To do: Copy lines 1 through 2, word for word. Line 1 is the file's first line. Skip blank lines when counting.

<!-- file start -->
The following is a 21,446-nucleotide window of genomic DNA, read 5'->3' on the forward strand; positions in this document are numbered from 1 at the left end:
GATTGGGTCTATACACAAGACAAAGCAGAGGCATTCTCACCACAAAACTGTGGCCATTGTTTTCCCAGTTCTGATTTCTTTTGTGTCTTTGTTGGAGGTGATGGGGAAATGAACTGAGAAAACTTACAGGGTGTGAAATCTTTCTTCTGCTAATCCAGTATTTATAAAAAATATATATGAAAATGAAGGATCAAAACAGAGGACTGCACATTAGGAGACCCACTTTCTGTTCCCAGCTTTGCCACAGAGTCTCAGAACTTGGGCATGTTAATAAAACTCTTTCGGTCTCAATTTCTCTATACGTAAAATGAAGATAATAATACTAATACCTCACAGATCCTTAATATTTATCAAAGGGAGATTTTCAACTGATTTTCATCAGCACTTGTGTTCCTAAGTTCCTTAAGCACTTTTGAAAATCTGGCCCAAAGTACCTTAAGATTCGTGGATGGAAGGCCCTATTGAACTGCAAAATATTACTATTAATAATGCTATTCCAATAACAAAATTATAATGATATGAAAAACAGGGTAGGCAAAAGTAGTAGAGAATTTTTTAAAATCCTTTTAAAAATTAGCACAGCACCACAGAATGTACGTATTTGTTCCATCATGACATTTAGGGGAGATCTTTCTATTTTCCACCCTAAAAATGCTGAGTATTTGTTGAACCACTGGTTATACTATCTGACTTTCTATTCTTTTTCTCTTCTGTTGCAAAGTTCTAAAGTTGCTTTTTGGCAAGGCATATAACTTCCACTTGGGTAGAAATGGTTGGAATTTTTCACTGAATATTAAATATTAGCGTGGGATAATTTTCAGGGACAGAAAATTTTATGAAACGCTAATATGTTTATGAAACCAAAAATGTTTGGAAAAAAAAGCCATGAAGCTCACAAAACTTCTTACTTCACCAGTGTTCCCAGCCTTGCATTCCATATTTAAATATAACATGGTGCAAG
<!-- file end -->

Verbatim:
The following is a 21,446-nucleotide window of genomic DNA, read 5'->3' on the forward strand; positions in this document are numbered from 1 at the left end:
GATTGGGTCTATACACAAGACAAAGCAGAGGCATTCTCACCACAAAACTGTGGCCATTGTTTTCCCAGTTCTGATTTCTTTTGTGTCTTTGTTGGAGGTGATGGGGAAATGAACTGAGAAAACTTACAGGGTGTGAAATCTTTCTTCTGCTAATCCAGTATTTATAAAAAATATATATGAAAATGAAGGATCAAAACAGAGGACTGCACATTAGGAGACCCACTTTCTGTTCCCAGCTTTGCCACAGAGTCTCAGAACTTGGGCATGTTAATAAAACTCTTTCGGTCTCAATTTCTCTATACGTAAAATGAAGATAATAATACTAATACCTCACAGATCCTTAATATTTATCAAAGGGAGATTTTCAACTGATTTTCATCAGCACTTGTGTTCCTAAGTTCCTTAAGCACTTTTGAAAATCTGGCCCAAAGTACCTTAAGATTCGTGGATGGAAGGCCCTATTGAACTGCAAAATATTACTATTAATAATGCTATTCCAATAACAAAATTATAATGATATGAAAAACAGGGTAGGCAAAAGTAGTAGAGAATTTTTTAAAATCCTTTTAAAAATTAGCACAGCACCACAGAATGTACGTATTTGTTCCATCATGACATTTAGGGGAGATCTTTCTATTTTCCACCCTAAAAATGCTGAGTATTTGTTGAACCACTGGTTATACTATCTGACTTTCTATTCTTTTTCTCTTCTGTTGCAAAGTTCTAAAGTTGCTTTTTGGCAAGGCATATAACTTCCACTTGGGTAGAAATGGTTGGAATTTTTCACTGAATATTAAATATTAGCGTGGGATAATTTTCAGGGACAGAAAATTTTATGAAACGCTAATATGTTTATGAAACCAAAAATGTTTGGAAAAAAAAGCCATGAAGCTCACAAAACTTCTTACTTCACCAGTGTTCCCAGCCTTGCATTCCATATTTAAATATAACATGGTGCAAG